Does it make me sad that she’ll never have a sibling? Yes, and it makes me sad that I’ll never have another baby. But in the end, I know that she’ll have a good life, and she might miss out on the sibling experience but she’ll gain so many other experiences. And I also know that this crazy journey started out with just Sarah and I and this crazy journey will end with just Sarah and I, and I’m okay with that. I’m okay with that because that’s the way it’s supposed to be, and because I can’t change the hand that fate has dealt us, I can only take it and own it, hand over my chips and accept twice as many in return. I can deal with that.

World Down Syndrome Day: Just the Facts, Ma’am

Today, March 21st, is World Down Syndrome Day. Why March 21st? Because Down Syndrome (or T21) is a chromosomal defect where three copies of the 21st chromosome are present. 3 copies of the 21st chromosome=3/21. Get it?

It’s also an excuse for Dadad to dress Sarah in his alumni colors of yellow and blue (can you guess where he went to school?) but I digress.

I would like to take this opportunity to give some facts and information on Down Syndrome and my wishes for the future of Down Syndrome and for my daughter.

What is Down Syndrome?

Down Syndrome is the most common genetic defect. It is a triplication of the 21st chromosome, also known as trisomy 21. It affects about 1 in 800 live births. Approximately 150 thousand babies are born each year with Down Syndrome worldwide.

What are some of the symptoms of Down Syndrome?

The most common symptoms of Down Syndrome are cognitive delays (learning disabilities), small stature/slow growth, distinctive facial features such as an absent nasal bridge, almond-shaped eyes, a small mouth (sometimes accompanied by a protruding tongue), and light colored (brushfield) spots in their eyes. Other physical signs include a single crease across the palm, short, stubby fingers or a “sandal toe” (large gap between the big toe and other toes). Not every person with Down Syndrome will have every physical feature of Down Syndrome.

What are some health problems that can occur alongside Down Syndrome?

The most common physical health problems that accompany Down Syndrome are heart conditions such as AVSD, ASD and VSD (holes in the heart), conditions of the intestine such as a duodenal atresia (“double bubble”), vision problems such as myopia, amblyopia, strabismus or nystagmus, thyroid problems, low muscle tone, hearing loss, an increased risk of leukemia (but better chances of responding to treatment, and lower risk for other cancers!), or seizures.  However, none of these things are a sure thing. A child with Down Syndrome can be born with many health problems or no health problems, just like a child without Down Syndrome.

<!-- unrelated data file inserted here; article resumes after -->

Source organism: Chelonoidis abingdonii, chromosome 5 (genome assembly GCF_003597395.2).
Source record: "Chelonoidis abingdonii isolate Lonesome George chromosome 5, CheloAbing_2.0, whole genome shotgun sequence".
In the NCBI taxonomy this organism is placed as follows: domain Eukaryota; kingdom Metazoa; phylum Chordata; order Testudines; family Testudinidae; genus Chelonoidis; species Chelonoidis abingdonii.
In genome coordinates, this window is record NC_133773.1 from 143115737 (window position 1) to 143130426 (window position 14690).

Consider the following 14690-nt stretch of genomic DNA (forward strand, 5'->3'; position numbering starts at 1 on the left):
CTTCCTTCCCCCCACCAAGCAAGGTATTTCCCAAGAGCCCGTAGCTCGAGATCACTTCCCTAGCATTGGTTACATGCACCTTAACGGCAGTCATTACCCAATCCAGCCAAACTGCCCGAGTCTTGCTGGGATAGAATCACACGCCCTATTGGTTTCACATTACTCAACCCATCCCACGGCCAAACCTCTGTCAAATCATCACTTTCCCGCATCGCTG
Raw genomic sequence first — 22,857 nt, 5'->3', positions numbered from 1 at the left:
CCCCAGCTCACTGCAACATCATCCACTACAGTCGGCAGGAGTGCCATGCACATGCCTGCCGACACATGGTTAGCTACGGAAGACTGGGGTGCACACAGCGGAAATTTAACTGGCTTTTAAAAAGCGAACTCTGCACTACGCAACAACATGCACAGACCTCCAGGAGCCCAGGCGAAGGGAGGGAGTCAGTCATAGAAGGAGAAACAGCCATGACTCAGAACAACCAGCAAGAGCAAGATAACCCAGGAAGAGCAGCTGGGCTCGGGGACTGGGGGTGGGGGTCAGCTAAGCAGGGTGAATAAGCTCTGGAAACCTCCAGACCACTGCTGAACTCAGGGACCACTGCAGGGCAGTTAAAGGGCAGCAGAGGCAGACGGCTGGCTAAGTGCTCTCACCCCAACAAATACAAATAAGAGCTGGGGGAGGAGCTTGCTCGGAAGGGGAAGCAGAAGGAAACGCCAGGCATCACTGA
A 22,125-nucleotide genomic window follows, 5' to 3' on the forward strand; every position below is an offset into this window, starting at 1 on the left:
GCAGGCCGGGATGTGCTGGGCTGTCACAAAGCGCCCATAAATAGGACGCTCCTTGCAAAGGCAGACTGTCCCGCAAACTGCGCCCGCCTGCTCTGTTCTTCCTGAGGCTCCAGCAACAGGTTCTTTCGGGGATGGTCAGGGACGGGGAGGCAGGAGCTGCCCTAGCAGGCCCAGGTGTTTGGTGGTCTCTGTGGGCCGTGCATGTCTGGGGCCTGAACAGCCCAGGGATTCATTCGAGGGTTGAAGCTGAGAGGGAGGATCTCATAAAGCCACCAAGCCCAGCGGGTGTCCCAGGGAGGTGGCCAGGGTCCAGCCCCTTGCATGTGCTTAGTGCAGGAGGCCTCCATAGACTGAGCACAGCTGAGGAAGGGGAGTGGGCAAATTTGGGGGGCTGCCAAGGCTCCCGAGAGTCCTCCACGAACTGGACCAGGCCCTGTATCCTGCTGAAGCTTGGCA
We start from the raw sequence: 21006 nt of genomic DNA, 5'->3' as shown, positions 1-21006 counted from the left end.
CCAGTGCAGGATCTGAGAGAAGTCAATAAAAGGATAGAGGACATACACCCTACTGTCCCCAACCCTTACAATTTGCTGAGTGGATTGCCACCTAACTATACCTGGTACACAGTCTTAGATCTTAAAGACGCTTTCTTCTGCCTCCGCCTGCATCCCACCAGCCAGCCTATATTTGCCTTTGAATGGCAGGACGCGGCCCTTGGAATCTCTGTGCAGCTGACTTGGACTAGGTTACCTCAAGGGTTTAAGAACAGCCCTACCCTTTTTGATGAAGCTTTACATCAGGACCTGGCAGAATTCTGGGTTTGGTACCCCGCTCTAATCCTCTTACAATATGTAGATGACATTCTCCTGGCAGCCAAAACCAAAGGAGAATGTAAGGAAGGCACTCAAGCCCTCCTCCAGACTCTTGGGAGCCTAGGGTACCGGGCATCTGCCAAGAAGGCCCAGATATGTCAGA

I’ve heard Down Syndrome is more common if you’re over 35. Is this true?

Yes and no. Although 80% of children with Down Syndrome (including Sarah) are born to people under 35, your statistical chances for Down Syndrome are much higher after 35. Your chances under 30 are 1 in 1000, which goes up to 1 in 400 at 35, 1 in 60 at 42, and 1 in 12 at 49+.

What causes Down Syndrome?

Down Syndrome is caused by a triplication of the 21st chromosome. Although Down Syndrome is typically a random event, there is one form of Down Syndrome that is inherited.

What do you mean, different forms of Down Syndrome?

There are three different types of Down Syndrome: nondisjunction, Robertsonian translocation, and mosaic.

Nondisjunction is the most common type of Down Syndrome. Approximately 90% of all people with Down Syndrome have this type. This is a straight up triplication of the 21st chromosome. Every cell of a person with nondisjunction Down Syndrome’s body contains this triplication.